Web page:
Easter. That’s the holiday where you eat so much chocolate and so many hot cross buns over a four days period that you can barely walk, right? Easter nowadays is all about chocolate and a creepy bunny that enters children’s homes at night and leaves them chocolate as gifts (sounds like the start of an interesting crime thriller doesn’t it?) however this was not always so.

Although Easter is primarily a religious holiday found on the Christian calendar, the history of Easter and its traditions are actually more interesting and complicated then most people would think.


The Three Religious origins of Easter – Judaism, Christianity and Paganism

Easter is a four day religious festival that celebrates the resurrection of the Christian figure Jesus Christ who rose again on the third day after his crucifixion by Roman soldiers at Calvary, as described in the New Testament of the Bible.Jesus Resurrection

However, the Christian origins of Easter actually date back to before the birth of Christ and were derived from the Jewish Passover, a holiday with which it still shares much of its symbolism, traditions and date.

After the death of Jesus Christ, and as Christianity began to spread throughout the Middle East, early followers began to celebrate the death and resurrection of their Messiah whom they believed to be the son of God. Many of these followers were certainly aware of the Jewish calendar (as many of them were originally Jewish) and as the death of Christ was around the same time it is believed that these new believers simply celebrated the resurrection as an extension of this original Passover festival which celebrated the shared Jewish and Christian figure of Moses who liberated to Israelites from Egyptian rule in the Torah and Old Testament.

By the second century AD it appears that this new festival had become a yearly celebration all of its own by followers of the new religion.

Although the religious Abrahamic origins of Easter is what it is most well known for by modern believers and non-believers alike, many aspect of the Easter tradition were actually derived from the pagan traditions of Europe.


The Easter Bunny and Easter Eggs

It is well known that as Christianity spread and was adopted by countries, such as the Roman state in the fourth century AD, that pagan traditions were slowly adopted into new religious traditions. This was the make the transition from old religion to new religion easier.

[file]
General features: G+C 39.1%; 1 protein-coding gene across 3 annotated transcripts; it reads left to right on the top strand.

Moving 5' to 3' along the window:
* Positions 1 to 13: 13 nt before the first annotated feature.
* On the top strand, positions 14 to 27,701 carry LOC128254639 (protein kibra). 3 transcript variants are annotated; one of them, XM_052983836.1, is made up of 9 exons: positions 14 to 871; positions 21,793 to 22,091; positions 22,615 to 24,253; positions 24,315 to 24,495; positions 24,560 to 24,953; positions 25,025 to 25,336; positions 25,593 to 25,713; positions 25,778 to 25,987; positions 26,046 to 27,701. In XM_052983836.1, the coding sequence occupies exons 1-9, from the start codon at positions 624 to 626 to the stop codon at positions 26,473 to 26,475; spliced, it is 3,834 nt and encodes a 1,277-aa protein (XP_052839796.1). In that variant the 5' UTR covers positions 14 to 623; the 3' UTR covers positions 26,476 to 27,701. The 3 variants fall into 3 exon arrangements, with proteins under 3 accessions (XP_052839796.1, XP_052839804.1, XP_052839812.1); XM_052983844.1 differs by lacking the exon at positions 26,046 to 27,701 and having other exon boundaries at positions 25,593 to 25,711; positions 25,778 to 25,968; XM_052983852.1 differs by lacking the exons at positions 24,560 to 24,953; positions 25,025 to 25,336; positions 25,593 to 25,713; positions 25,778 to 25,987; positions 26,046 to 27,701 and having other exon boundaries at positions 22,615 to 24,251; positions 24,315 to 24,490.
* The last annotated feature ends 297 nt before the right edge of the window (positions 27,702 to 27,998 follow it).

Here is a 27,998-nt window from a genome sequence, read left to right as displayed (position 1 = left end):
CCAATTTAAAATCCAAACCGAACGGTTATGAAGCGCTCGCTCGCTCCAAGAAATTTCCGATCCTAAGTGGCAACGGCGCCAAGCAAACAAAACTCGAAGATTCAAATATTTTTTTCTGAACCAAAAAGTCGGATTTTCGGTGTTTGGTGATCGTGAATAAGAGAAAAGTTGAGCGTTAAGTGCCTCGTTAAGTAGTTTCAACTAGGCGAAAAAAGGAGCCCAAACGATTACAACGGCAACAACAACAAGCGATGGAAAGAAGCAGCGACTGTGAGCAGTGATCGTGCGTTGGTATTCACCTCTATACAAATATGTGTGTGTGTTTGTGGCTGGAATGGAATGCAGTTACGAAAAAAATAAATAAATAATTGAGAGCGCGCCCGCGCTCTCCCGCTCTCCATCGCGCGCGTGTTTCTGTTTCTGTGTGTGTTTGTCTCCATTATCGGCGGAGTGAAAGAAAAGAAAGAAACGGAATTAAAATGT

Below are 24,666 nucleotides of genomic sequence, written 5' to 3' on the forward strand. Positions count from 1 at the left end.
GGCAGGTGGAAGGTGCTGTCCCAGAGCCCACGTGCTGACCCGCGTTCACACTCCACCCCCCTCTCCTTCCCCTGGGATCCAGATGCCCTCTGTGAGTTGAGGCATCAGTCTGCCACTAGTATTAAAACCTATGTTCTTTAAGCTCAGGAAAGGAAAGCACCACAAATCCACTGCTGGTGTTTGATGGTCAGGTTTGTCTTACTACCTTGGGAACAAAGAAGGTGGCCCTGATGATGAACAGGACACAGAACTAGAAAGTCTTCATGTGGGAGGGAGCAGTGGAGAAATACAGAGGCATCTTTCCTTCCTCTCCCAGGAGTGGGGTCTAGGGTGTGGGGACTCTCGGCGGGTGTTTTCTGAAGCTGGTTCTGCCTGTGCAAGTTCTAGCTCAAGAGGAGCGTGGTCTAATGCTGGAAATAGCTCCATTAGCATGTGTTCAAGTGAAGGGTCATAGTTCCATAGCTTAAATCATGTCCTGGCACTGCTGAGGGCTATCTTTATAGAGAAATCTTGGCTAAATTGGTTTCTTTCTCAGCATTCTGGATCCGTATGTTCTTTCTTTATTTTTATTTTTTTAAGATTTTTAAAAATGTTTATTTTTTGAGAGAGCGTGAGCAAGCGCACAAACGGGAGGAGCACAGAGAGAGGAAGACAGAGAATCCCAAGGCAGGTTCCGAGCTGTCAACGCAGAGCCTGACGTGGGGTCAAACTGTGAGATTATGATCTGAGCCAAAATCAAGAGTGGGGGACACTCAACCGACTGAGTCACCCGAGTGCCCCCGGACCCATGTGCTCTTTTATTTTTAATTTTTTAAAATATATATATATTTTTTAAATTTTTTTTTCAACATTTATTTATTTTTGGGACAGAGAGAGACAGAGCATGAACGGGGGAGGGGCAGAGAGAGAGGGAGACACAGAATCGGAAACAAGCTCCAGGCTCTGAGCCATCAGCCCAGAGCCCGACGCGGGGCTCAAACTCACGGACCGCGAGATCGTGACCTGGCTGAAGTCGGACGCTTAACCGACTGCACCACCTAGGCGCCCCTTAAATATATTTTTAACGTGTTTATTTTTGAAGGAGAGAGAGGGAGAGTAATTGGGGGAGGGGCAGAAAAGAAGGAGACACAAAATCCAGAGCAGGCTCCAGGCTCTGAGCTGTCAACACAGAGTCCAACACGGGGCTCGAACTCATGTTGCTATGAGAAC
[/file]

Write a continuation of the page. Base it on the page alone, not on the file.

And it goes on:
In fact many ancient pagan religions also celebrated death and rebirth, and this was very much the case with the poly-theistic religion headed by Jupiter and other famous gods, which the Romans still worshipped before their adoption of Christianity.Goddess Eástre Jacques Reich

As many of these religious already had a concept of death and rebirth associated with many gods or religious figures of their own, naturally certain traditions and acts were simply transferred over and took on new or similar religious meanings.

This is most easily seen in the prevailing tradition of the Easter Bunny and Easter Eggs – both of which were Northern European Pagan traditions.

The English word ‘Easter’ is actually derived from the Old English word Ēostre which historians believe originally referred to the name of an Anglo-Saxon goddess of the dawn who was celebrated by Germanic peoples across Northern Europe.

This great northern goddess’ symbol was the rabbit or hare, a symbol of fertility due to their large litters in the dawning spring, when it is recorded that festivals were held in her honour. However by the eighth century at the time of his writing, Bede records that her celebrations had died out with the Christian conversion of the Anglo-Saxons and was now replaced by what the Anglo-Saxons called ‘Eostur-monath’ ‘(Easter).

As Ēostre’s spring traditions and celebrations were slowly converted into a Christian festival so too were her symbols: rabbits came to represent the Virgin Mary or the Holy Trinity in Medieval Christianity. By 1682 the tradition of a hare bringing eggs at Easter was recorded in the Alsace region of France by Georg Franck von Franckenau. It is believed that the first edible ‘Easter bunny’ was made in Germany during the 1500s, not from chocolate but from sweet pastry.

The origins of the Easter Egg follows a similar story. Eggs were a pagan symbol of fertility and re-birth in both the pagan religions of Europe and the Middle East. Eggs were often given away as gifts at the beginning of spring to celebrate the upcoming fertility of the land.

It is believed that it was the early Christians of Mesopotamia who carried on this tradition and stained eggs the colour of blood in Traditional Bukovina easter eggsremembrance of the crucifixion of Christ. In Orthodox and Eastern European traditions, eggs are still dyed red to symbolise this. They are then blessed by priests and given to the faithful.

For most of European history it was simply decorated eggs that were given as gifts at Easter. Often these decorations were very elaborate, and games were even devised around Easter eggs, many which still survive today such as egg hunts.

The modern commercialisation of Easter in the form of Chocolate Rabbits and Eggs was lead primarily by the USA in the nineteenth-century, when hundreds of German settlers, who had retained these traditions from their Northern Germanic ancestors, migrated to the country.


So whether you celebrate Easter for its religious significance or simply for the chocolate, know that you are taking part in a festival that has had a variety of meanings, for a variety of cultures over a period of thousands of years – and that’s an excuse to eat more chocolate if ever there was I say!

Happy Easter!


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